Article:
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By this point, you’ve probably heard about how Philadelphia flubbed and held a parade that helped fuel the 1918 influenza pandemic, which would go on to claim more than 600,000 American lives.
But have you heard about the nearby communities that picked up the ball Philly so gracelessly dropped?
A 2005 study by the University of Michigan’s Center for the History of Medicine looked at a handful of pockets across the country that successfully fended off the widest spread consequences of the 1918 flu using a concoction of social distancing and cleaning measures, not unlike the ones we’re seeing in the age of coronavirus.
Virtually no one died in these seven zones, and researchers named them “provisional escape communities.”
Two of them — Bryn Mawr College and Princeton University — are a stone’s throw from Philadelphia. Others were scattered across the country, including an institute in Pittsburgh, a sanitorium in Saranac Lake, N.Y., and the naval training station in Yerba Buena Island, Calif.
The 1918 pandemic lasted through 1919 and was first reported in military personnel, hitting during the tail end of World War I. Before it was all over, an estimated 500 million people were infected worldwide and at least 50 million died.
In Philly, as you may have read, upwards of 200,000 people flooded Broad Street for a September parade designed to sell war bonds. Compare that to the 40k who participate in the Broad Street Run, or the 65k who partied at Made in America in 2015.
That parade had #impact. Within three days, all of the city’s hospitals were filled. A week later, nearly 3,000 people in Philadelphia had died from the flu or related complications. The disease would go on to kill close to 20k of the city’s 1.7 million residents — about 1.2% of the population.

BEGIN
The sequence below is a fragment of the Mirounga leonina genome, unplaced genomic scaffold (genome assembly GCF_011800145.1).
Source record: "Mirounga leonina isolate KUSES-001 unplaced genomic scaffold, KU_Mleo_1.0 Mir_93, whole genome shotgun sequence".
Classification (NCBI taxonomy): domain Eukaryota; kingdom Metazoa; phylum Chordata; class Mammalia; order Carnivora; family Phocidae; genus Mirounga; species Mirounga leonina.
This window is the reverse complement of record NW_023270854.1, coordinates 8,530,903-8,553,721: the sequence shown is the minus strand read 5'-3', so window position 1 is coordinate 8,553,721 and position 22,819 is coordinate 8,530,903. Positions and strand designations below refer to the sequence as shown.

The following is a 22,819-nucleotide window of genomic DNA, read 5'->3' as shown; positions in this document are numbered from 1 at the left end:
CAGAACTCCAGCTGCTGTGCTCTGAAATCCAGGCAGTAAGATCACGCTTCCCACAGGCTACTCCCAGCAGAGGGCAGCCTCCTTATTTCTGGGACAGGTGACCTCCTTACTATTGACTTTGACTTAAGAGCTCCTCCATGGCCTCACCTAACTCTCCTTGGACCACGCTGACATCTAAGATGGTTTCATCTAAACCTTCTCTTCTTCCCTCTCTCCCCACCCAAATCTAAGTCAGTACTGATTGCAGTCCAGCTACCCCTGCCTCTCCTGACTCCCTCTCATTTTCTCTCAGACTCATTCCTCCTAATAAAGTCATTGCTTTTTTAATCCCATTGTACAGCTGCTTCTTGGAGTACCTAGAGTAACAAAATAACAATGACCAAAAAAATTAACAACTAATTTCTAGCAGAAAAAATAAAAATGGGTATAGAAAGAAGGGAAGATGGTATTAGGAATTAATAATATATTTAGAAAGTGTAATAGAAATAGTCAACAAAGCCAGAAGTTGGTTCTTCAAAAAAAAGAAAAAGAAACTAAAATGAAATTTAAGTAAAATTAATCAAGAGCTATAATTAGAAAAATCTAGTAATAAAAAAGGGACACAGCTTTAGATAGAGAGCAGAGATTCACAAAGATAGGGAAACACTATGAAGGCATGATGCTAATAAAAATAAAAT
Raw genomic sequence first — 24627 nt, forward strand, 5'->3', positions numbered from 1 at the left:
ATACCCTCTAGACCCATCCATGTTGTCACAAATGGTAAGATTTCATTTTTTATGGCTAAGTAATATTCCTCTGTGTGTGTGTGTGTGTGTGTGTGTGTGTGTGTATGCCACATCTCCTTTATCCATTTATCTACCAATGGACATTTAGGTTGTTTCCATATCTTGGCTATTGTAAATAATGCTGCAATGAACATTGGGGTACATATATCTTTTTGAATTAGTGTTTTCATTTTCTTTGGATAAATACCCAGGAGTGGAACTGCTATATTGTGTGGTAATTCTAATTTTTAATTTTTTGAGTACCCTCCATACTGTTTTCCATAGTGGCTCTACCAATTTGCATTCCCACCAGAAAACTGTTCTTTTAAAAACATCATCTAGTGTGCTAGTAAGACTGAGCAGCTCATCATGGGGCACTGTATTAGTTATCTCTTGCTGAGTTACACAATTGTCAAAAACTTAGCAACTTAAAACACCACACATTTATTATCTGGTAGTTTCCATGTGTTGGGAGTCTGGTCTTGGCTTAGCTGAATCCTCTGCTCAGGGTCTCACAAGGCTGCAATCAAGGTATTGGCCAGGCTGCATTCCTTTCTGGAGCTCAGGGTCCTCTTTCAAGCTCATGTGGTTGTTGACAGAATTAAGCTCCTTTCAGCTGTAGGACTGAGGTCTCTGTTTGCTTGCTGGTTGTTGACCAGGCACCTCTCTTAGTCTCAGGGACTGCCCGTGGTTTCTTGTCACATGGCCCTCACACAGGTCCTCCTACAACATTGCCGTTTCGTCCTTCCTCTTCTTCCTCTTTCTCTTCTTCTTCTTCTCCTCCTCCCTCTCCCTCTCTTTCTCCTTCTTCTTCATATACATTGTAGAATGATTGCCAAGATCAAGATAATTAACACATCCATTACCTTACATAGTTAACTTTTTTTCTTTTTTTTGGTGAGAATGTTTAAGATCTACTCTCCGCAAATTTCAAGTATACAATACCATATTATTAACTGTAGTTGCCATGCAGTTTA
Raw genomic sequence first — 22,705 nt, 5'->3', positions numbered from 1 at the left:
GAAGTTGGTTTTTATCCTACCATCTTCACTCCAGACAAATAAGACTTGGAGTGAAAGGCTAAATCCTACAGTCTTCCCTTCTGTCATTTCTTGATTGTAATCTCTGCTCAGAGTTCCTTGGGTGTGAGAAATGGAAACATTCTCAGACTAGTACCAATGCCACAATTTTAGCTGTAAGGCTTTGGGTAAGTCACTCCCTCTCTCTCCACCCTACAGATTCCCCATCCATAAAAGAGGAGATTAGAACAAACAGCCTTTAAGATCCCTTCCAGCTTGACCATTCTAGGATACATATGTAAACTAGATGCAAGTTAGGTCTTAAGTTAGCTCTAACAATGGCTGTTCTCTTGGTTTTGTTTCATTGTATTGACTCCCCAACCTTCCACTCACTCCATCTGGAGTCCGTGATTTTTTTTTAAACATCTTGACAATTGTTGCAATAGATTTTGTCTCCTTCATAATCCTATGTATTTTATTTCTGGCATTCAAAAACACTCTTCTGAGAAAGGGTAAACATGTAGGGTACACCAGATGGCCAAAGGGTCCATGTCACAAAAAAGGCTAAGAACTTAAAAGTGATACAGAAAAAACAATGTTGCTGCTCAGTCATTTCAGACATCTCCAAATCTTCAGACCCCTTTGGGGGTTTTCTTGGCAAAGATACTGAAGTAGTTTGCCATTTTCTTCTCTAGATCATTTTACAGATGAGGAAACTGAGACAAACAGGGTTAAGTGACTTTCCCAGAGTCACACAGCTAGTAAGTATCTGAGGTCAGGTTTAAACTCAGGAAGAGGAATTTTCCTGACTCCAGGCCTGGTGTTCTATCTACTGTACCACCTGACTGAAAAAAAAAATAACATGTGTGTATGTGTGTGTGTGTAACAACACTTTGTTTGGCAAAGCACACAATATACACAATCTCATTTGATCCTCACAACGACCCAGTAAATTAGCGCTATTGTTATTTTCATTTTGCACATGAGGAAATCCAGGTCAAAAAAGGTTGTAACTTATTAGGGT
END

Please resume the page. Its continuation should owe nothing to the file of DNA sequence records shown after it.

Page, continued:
Today, we get it. Philly’s decision to bring as many people together in one place during a virus outbreak was a poor one. As the COVID-19 coronavirus proliferates across the U.S., health officials are urging avoid repeating that scenario.
Here’s how two communities near Philadelphia adopted their own social distancing tactics to eschew death on their doorsteps a century ago.
Bryn Mawr College’s ‘quarantine’
Just a few miles from the Philadelphia border, on the Main Line in Montgomery County, is Bryn Mawr College, which was founded in 1885.
It’s considered an escape community because no one there — not faculty, staff or students — died of the flu that year. But only some of the actions taken by the college were right on target. Others fly in the face of what we now know about how viral diseases spread.
Led by president M. Carey Thomas, the school’s response was an interesting case study in what researchers call non-pharmaceutical interventions, or NPI.
Faculty and staff were given free flu shots, and the vaccine was made available for widespread student use. One problem with that: Folks were using the wrong flu strain for the vaccine at the time. It had no effect against the 1918 H1N1 virus.
Students at the school also lent their hand to aid in the pandemic by cleaning an old inn that was converted into an emergency hospital.